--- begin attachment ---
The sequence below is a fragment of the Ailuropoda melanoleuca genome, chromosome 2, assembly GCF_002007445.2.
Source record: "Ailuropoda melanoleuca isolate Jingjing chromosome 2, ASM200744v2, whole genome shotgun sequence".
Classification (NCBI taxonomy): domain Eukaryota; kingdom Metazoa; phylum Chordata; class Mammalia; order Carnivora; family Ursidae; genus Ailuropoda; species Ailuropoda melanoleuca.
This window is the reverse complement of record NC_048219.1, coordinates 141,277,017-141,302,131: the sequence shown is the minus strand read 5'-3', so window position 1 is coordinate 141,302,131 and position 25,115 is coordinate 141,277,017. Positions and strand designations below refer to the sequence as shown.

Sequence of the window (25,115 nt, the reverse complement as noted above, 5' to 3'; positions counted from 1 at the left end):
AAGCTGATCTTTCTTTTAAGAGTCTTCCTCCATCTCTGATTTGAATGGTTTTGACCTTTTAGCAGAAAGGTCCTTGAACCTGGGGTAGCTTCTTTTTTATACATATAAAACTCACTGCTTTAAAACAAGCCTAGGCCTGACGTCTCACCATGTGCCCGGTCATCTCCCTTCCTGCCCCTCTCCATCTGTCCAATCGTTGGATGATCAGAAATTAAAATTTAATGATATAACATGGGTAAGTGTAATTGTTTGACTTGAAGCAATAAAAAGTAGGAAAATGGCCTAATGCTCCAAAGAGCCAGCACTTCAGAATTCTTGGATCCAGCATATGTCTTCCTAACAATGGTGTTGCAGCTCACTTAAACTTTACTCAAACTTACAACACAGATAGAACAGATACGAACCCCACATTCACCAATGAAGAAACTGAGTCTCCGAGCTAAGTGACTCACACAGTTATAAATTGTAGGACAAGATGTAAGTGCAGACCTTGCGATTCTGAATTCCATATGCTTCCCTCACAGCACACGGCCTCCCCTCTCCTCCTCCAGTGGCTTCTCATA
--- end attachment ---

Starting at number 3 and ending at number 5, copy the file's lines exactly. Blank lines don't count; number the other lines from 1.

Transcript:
Classification (NCBI taxonomy): domain Eukaryota; kingdom Metazoa; phylum Chordata; class Mammalia; order Carnivora; family Ursidae; genus Ailuropoda; species Ailuropoda melanoleuca.
This window is the reverse complement of record NC_048219.1, coordinates 141,277,017-141,302,131: the sequence shown is the minus strand read 5'-3', so window position 1 is coordinate 141,302,131 and position 25,115 is coordinate 141,277,017. Positions and strand designations below refer to the sequence as shown.

Sequence of the window (25,115 nt, the reverse complement as noted above, 5' to 3'; positions counted from 1 at the left end):